**g(n)** = the smallest number of cubes

**h(n)** = the smallest possible value of the largest multiplicity of cubes needed

When n is composite with smallest prime factor p, it appears that f(n) = n/p f(p) and g(n) = g(p). Can you find counter-examples? Thus we mostly concern ourselves with finding the values of f(n) and g(n) for n prime.

Can you beat the best known tilings below?

In particular, what is the smallest n for which f(n) = k? How fast does g(n) grow? What is the smallest n for which different packings are needed to illustrate f(n) and g(n)? What is lim_{n→∞} h(n) ? It is known that no n has h(n)=1. Are there n for which h(n)=2?

And a meta-question: what is the best way to visualize complicated cube packings?

Here are the best known values for f(n) and g(n), the cubes needed for that tiling, and top and bottom views (with the unit squares omitted):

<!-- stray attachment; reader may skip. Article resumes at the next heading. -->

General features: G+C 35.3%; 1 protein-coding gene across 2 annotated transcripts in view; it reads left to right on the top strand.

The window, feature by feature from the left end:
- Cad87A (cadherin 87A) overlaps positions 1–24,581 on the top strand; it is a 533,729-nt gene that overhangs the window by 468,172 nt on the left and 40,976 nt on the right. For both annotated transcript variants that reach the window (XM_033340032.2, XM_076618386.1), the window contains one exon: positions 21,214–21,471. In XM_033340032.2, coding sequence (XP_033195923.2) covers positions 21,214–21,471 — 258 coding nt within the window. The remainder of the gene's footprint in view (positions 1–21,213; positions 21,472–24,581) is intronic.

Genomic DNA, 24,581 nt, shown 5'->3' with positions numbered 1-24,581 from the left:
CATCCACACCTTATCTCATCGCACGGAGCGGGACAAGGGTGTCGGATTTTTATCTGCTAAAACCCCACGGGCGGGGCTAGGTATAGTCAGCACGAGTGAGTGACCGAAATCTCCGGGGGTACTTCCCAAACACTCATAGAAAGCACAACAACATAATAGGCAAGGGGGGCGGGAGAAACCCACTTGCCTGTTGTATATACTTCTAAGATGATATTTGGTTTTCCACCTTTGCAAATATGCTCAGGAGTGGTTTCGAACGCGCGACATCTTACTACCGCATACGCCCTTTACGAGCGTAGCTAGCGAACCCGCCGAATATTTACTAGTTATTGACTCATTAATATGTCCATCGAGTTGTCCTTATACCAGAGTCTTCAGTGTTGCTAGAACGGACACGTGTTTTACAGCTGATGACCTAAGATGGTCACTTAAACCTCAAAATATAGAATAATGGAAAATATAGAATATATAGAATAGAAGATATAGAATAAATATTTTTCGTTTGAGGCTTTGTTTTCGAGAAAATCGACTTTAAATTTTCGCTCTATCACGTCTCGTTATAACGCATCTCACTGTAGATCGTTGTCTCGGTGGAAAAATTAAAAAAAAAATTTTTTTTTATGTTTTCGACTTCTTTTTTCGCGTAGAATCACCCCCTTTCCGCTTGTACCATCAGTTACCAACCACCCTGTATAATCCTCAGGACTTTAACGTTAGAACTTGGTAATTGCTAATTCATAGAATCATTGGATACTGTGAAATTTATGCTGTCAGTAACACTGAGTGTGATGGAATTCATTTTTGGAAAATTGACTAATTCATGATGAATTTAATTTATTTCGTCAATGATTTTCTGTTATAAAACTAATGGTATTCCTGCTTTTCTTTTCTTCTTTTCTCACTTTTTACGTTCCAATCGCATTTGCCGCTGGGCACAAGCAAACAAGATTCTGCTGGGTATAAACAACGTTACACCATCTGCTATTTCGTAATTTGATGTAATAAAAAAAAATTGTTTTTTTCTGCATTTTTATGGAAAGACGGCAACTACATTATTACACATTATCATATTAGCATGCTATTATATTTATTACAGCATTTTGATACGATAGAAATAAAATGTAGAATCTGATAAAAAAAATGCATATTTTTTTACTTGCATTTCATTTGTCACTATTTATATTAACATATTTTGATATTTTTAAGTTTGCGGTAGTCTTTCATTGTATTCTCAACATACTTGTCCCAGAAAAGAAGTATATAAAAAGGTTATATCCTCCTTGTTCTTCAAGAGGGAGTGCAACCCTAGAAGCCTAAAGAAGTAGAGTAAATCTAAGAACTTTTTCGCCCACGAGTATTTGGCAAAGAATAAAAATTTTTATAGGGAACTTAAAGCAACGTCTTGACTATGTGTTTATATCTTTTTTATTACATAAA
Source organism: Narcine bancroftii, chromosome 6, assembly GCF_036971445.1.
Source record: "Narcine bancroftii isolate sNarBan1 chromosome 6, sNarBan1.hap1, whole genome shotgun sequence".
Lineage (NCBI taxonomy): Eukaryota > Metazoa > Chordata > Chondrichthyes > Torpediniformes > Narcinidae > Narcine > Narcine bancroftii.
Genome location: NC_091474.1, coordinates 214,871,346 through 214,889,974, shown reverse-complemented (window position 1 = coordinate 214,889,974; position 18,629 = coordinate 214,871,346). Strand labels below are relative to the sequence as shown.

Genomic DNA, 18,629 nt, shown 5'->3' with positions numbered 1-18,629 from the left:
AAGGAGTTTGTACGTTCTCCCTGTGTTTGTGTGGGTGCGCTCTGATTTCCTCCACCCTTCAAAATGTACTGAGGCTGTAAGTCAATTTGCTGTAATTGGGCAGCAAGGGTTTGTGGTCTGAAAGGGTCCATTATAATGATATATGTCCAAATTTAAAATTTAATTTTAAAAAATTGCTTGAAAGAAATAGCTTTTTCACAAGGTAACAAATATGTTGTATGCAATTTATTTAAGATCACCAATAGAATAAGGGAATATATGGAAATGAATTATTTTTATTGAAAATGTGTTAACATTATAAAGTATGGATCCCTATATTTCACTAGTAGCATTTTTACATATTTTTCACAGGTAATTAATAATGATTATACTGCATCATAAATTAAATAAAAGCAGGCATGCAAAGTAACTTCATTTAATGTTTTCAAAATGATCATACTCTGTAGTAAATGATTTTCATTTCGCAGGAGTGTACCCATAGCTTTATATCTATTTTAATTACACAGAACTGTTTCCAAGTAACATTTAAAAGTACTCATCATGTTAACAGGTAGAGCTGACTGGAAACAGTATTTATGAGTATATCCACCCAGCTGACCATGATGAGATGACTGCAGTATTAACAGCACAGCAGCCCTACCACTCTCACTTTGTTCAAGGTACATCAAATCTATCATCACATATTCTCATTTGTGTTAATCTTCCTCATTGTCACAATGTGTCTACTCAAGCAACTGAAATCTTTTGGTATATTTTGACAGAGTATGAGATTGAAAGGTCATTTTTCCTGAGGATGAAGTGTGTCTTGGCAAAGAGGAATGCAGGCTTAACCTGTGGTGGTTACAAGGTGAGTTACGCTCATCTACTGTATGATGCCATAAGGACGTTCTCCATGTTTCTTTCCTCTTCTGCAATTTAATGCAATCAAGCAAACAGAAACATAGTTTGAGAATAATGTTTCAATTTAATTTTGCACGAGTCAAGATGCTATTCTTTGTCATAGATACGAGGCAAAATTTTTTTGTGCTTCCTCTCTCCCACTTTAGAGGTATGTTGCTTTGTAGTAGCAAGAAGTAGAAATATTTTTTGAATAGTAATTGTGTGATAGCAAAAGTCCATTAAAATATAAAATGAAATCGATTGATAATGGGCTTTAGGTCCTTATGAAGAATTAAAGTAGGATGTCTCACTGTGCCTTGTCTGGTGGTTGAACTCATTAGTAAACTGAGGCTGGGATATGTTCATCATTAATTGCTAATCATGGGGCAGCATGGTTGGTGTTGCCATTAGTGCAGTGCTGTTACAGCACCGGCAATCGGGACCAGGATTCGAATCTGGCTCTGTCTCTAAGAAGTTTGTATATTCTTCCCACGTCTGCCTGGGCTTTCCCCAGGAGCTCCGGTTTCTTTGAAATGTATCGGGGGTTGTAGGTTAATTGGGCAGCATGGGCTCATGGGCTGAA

n | f(n) | g(n) |
---|---|---|

2 | 1 | 8 |

1(8) | ||

3 | 1 | 20 |

2(1) 1(19) | ||

5 | 1 | 50 |

3(1) 2(7) 1(42) | ||

7 | 1 | 66 |

4(1) 3(5) 2(12) 1(48) (George Sicherman) | ||

11 | 1 | 81 |

5(2) 3(24) 2(54) 1(1) (George Sicherman) | ||

13 | 1 | 166 |

5(7) 4(4) 3(31) 2(15) 1(109) (George Sicherman) | ||

17 | 2 | 197 |

7(1) 5(2) 3(96) 2(216) (George Sicherman) | ||

7(3) 6(4) 5(14) 4(9) 3(6) 2(53) 1(108) (Brian Trial) | ||

19 | 3 | 153 |

7(2) 5(1) 4(54) 3(96) (George Sicherman) | ||

23 | 3 | 221 |

7(1) 5(54) 4(16) 3(150) (George Sicherman) | ||

29 | 4 | 249 |

11(1) 9(2) 5(96) 4(150) (George Sicherman) |

Bryce Herdt also showed f(41)≥3, f(71)≥4, and f(97)≥5.

Brian Trial showed f(137)≥7, f(223)≥9, f(263)≥11, f(359)≥12, f(373)≥13, and f(409)≥15.

Here are the best known values for h(n), and the cubes needed for that tiling:

n | h(n) | Cubes |
---|---|---|

2 | 8 | 1(8) |

3 | 19 | 2(1) 1(19) |

4 | 8 | 2(8) |

5 | 42 | 3(1) 2(7) 1(42) |

6 | 8 | 3(8) |

7 | 40 | 3(5) 2(21) 1(40) (George Sicherman) |

8 | 8 | 4(8) |

9 | 19 | 6(1) 3(19) (Bryce Herdt) |

10 | 8 | 5(8) |

11 | 39 | 6(1) 5(3) 3(15) 2(37) 1(39) (George Sicherman) |

12 | 8 | 6(8) |

If you can extend any of these results, please e-mail me. Click here to go back to Math Magic. Last updated 3/2/15.